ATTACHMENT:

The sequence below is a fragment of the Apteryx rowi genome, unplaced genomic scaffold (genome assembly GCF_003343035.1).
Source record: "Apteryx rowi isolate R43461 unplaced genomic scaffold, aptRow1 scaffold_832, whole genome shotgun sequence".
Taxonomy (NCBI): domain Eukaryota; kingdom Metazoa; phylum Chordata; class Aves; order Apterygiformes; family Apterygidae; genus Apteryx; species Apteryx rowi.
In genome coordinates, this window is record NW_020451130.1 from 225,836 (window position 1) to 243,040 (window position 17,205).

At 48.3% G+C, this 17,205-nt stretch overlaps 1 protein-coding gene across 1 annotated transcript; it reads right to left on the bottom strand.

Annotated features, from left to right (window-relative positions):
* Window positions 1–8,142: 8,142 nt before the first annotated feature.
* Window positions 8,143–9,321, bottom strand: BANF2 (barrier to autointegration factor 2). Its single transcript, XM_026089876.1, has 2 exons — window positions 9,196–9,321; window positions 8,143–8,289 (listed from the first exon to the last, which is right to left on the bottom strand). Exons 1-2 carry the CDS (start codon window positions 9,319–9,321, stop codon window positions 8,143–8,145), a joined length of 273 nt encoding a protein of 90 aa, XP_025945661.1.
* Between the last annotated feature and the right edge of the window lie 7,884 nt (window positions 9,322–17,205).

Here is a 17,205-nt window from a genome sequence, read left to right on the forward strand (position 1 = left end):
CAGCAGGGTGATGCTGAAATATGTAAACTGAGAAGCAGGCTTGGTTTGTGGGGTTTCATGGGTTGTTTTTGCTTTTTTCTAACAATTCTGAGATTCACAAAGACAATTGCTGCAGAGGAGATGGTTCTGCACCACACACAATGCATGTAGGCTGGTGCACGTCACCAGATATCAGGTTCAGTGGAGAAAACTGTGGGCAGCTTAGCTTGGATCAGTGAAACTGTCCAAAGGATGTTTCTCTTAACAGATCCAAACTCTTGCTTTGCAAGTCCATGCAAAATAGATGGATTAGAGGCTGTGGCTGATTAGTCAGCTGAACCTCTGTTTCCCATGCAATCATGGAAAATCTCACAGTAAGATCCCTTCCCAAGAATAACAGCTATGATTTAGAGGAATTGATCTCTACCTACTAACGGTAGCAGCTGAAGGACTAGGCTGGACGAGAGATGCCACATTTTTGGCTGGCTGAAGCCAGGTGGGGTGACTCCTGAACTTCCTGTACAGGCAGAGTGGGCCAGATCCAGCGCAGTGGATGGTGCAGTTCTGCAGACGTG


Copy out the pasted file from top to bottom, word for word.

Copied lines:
The sequence below is a fragment of the Apteryx rowi genome, unplaced genomic scaffold (genome assembly GCF_003343035.1).
Source record: "Apteryx rowi isolate R43461 unplaced genomic scaffold, aptRow1 scaffold_832, whole genome shotgun sequence".
Taxonomy (NCBI): domain Eukaryota; kingdom Metazoa; phylum Chordata; class Aves; order Apterygiformes; family Apterygidae; genus Apteryx; species Apteryx rowi.
In genome coordinates, this window is record NW_020451130.1 from 225,836 (window position 1) to 243,040 (window position 17,205).

At 48.3% G+C, this 17,205-nt stretch overlaps 1 protein-coding gene across 1 annotated transcript; it reads right to left on the bottom strand.

Annotated features, from left to right (window-relative positions):
* Window positions 1–8,142: 8,142 nt before the first annotated feature.
* Window positions 8,143–9,321, bottom strand: BANF2 (barrier to autointegration factor 2). Its single transcript, XM_026089876.1, has 2 exons — window positions 9,196–9,321; window positions 8,143–8,289 (listed from the first exon to the last, which is right to left on the bottom strand). Exons 1-2 carry the CDS (start codon window positions 9,319–9,321, stop codon window positions 8,143–8,145), a joined length of 273 nt encoding a protein of 90 aa, XP_025945661.1.
* Between the last annotated feature and the right edge of the window lie 7,884 nt (window positions 9,322–17,205).

Here is a 17,205-nt window from a genome sequence, read left to right on the forward strand (position 1 = left end):
CAGCAGGGTGATGCTGAAATATGTAAACTGAGAAGCAGGCTTGGTTTGTGGGGTTTCATGGGTTGTTTTTGCTTTTTTCTAACAATTCTGAGATTCACAAAGACAATTGCTGCAGAGGAGATGGTTCTGCACCACACACAATGCATGTAGGCTGGTGCACGTCACCAGATATCAGGTTCAGTGGAGAAAACTGTGGGCAGCTTAGCTTGGATCAGTGAAACTGTCCAAAGGATGTTTCTCTTAACAGATCCAAACTCTTGCTTTGCAAGTCCATGCAAAATAGATGGATTAGAGGCTGTGGCTGATTAGTCAGCTGAACCTCTGTTTCCCATGCAATCATGGAAAATCTCACAGTAAGATCCCTTCCCAAGAATAACAGCTATGATTTAGAGGAATTGATCTCTACCTACTAACGGTAGCAGCTGAAGGACTAGGCTGGACGAGAGATGCCACATTTTTGGCTGGCTGAAGCCAGGTGGGGTGACTCCTGAACTTCCTGTACAGGCAGAGTGGGCCAGATCCAGCGCAGTGGATGGTGCAGTTCTGCAGACGTG